After poking fun at horse racing for some years, saying "it's not a sport, it's a bet," Rome seemed to take more interest in horse racing after interviewing Hall of Fame jockey Kent Desormeaux many times on his radio talk show. Rome thereafter took up a stronger interest in buying Thoroughbreds. He first became a part owner in Wing Forward, who, in his North American debut, made a dramatic last-to-first comeback to win the race. Rome mentioned it as "one of the most amazing experiences I've ever had." In 2008, Jim and his wife Janet purchased a stake in a two-year-old colt, giving them a potential shot at the Triple Crown stakes races in 2009. Listeners suggested names for the horse, who was eventually named Gallatin's Run.[16]

By 2012, Rome owned part or all of 14 horses in connection with multiple partnerships including his own stable, Jungle Racing, LLC.[17] The first to gain national attention was the winner of the 2012 and 2013 Breeders' Cup Turf Sprint, a filly named Mizdirection. He described his feelings upon winning the Breeder's Cup race, saying, “I’ve just had a moment I’ve never experienced in my life. That was absolutely awesome.” He purchased an interest in her for $50,000 in 2010. He co-owned the mare with Bill Strauss, Danny Gohs, Borris Beljak, and Kevin Nish.[18] As of September 2013 Mizdirection won 11 of 17 starts and retired from racing with $1,719,621 in earnings. She was usually ridden by jockey Mike Smith.[19] Two days after her 2014 Breeders' Cup win, Mizdirection was purchased for $2.7 million at the Fasig-Tipton sale by Al Shaqab Racing of Qatar, owned by Sheikh Joaan Al Thani, and retired to become a broodmare.[20]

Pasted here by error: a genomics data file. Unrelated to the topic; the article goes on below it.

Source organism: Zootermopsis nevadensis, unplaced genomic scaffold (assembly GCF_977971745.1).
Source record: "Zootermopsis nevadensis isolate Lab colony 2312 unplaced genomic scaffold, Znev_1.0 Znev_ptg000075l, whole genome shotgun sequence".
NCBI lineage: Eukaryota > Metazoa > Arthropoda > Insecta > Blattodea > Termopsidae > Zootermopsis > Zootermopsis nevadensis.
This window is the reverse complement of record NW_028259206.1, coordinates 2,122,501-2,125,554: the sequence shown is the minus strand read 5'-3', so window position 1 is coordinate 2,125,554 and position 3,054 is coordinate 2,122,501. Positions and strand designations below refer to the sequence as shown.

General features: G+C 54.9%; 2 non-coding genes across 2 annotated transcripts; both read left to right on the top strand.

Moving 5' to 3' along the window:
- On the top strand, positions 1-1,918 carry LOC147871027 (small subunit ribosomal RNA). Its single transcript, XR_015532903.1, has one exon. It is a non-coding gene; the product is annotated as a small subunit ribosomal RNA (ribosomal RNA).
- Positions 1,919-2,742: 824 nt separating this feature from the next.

Rome's next significant race horse was Shared Belief, a gelding by Candy Ride, named the Eclipse Award winner in the 2-year-old male division for 2013.[21] As a three-year-old, he continued winning, and closed out the 2014 year with a record of eight wins in nine races (Five of six races in 2014 alone) and over $2 million in earnings, again with Mike Smith as his regular rider.[22] As a four-year-old, the horse defeated 2014 Kentucky Derby winner and horse of the year California Chrome in both horses' first race of the season, then Shared Belief went on to a decisive win in the Santa Anita Handicap.[22]

Tour Stops

Jim Rome's Tour Stops (also referred to as The Jim Rome World Tour) was a series of limited access live shows, often held in arenas, or other outdoor venues, which features sports-related guests and activities. The tour originated from The Jim Rome Show radio program, which is featured on over 200 affiliate radio stations in the United States and Canada. Generally, Rome would hold a few Tour Stops each year, with a very irregular schedule. They were quietly and informally discontinued after the Tour Stop at Cleveland in 2004. Rome has cited a more demanding television and radio schedule for the discontinuation of tour stops, most notably because of the inception of Jim Rome is Burning on ESPN. Show listeners, referred to as the "Clones," considered the Tour Stops a way of celebrating the popularity of the show, and a means of meeting other fans of the program. Since 2000 Rome promised to hold a Tour Stop in the city whose NFL team finished the season 0-16, his so-called "dream season." The Detroit Lions finally accomplished the feat in 2008, but no Tour Stop has been held thereafter in Detroit.